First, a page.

Memphis, Tennessee

The funeral home in Memphis was housed in an old bank building. Mourners would be given three minutes to view the body at this funeral home.

At one point, families were able to utilize the drive-thru mourning option without paying any extra charges on top of the regular funeral expenses.

Compton, California

The entrepreneur who opened the funeral home in Memphis said he first learned about the idea from a drive-thru in Compton. This drive-thru option was popular for mourners during the 1980s when funeral gatherings may have resulted in gang violence.

Saginaw, Michigan

This funeral home in Michigan has a drive-through “viewing” option. Once you pull up to the window, the curtains open to reveal the open casket.

The business owner said that he decided to offer this service when an elderly widow was not able to attend the funeral of her husband. The director said that care is given to make sure that only real mourners utilize the service.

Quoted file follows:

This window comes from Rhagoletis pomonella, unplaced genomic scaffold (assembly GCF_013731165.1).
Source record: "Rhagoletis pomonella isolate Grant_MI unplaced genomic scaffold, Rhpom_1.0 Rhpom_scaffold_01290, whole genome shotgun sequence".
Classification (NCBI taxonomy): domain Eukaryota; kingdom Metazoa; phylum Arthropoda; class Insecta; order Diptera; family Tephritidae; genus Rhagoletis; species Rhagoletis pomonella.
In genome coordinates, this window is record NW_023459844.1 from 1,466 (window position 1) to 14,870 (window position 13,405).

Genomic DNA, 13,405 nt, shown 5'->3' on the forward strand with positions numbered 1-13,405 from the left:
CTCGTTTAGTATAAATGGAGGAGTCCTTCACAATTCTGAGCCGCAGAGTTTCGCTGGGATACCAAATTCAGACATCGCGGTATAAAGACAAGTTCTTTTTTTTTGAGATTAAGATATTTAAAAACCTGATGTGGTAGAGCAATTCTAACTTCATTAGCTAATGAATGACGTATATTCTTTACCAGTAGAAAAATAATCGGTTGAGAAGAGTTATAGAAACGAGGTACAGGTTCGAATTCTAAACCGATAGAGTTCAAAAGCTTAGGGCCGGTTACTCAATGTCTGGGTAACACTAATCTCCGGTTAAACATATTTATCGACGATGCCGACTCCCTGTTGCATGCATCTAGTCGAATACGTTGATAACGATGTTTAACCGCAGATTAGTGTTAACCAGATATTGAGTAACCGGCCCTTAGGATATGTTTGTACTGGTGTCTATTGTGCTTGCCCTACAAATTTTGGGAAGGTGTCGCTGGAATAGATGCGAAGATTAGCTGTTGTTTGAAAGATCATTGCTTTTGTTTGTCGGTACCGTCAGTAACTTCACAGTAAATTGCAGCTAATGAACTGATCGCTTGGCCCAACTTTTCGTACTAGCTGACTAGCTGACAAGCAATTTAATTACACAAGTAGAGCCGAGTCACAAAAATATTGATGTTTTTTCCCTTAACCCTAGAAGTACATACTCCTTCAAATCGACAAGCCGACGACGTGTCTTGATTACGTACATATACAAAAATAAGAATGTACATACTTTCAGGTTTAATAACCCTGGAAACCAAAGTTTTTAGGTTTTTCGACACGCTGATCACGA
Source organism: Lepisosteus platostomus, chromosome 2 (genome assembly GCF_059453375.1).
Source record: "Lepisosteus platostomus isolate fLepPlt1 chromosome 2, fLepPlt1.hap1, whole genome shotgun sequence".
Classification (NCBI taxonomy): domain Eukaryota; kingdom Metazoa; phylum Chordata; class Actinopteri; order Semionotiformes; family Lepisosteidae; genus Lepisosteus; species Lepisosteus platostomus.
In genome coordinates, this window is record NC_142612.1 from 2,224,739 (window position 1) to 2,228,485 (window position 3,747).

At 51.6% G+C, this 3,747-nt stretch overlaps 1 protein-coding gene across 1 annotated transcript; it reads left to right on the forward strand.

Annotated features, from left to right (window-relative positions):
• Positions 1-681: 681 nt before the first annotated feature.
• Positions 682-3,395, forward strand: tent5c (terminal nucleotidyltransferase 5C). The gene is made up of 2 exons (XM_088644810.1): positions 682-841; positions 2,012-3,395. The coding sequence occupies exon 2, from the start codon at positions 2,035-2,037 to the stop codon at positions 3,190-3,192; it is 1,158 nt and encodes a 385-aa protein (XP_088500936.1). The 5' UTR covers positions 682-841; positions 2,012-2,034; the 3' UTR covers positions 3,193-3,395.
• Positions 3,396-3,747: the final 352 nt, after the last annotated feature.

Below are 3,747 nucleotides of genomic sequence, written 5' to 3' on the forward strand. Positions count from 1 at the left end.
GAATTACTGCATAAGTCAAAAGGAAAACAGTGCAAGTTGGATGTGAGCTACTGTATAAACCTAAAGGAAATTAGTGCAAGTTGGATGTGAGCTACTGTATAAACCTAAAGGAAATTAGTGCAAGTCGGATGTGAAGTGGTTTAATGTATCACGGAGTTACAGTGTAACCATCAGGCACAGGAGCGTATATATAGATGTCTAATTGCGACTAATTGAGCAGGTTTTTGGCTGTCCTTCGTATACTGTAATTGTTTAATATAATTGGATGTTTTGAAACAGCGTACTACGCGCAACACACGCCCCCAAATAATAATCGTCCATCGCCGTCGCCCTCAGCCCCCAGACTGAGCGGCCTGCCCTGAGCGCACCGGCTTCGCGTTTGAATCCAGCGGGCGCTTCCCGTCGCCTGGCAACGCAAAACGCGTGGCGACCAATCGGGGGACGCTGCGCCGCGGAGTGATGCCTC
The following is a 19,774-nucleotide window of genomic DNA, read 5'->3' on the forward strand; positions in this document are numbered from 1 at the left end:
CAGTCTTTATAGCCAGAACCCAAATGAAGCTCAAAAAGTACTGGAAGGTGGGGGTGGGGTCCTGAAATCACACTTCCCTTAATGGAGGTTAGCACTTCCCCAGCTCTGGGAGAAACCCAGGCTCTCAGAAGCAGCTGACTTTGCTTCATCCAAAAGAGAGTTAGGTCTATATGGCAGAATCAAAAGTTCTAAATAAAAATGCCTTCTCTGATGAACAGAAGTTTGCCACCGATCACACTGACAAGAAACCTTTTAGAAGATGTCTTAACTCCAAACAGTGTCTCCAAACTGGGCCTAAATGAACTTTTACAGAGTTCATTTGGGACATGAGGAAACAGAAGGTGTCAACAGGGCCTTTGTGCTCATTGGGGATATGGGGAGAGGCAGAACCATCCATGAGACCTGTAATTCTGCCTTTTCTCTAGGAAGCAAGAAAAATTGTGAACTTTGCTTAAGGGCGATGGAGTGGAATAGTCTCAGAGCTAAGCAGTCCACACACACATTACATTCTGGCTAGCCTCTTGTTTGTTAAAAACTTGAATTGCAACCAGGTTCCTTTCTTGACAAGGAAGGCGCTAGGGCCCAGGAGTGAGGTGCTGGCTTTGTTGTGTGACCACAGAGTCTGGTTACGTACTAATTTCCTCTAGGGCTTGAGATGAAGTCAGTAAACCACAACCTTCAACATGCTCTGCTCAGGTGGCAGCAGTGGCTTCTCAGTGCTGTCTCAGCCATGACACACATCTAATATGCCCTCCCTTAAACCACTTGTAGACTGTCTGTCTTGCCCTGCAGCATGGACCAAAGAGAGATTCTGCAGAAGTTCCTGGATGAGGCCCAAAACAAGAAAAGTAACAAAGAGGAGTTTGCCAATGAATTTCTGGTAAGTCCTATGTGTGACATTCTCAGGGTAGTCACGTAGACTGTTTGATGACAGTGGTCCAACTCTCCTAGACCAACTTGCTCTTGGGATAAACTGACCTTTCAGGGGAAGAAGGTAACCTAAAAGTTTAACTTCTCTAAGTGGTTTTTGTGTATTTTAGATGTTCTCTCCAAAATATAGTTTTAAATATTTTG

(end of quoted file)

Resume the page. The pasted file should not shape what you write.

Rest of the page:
Chicago, Illinois

The funeral home director in Chicago allowed mourners to drive to a window to see live video of the deceased. Previously a construction worker, the director said that he often wouldn’t attend funerals because of his soiled clothes.

He noted that a drive-thru viewing option would make people from all walks of life feel comfortable when offering respects to the departed.

Japan

A funeral home in Nagano offers a drive-thru funeral. Unlike the American versions of the drive-thru visitation, this Japanese version does not seem to allow mourners to view the body.

Instead, the visitors enter their names and addresses on an electronic device. They then give their condolence offering and are given the change to pray over incense. The faces of the mourners are shown on monitors in the funeral home so the family and friends gathered inside can see the mobile-mourners as they pay their respects.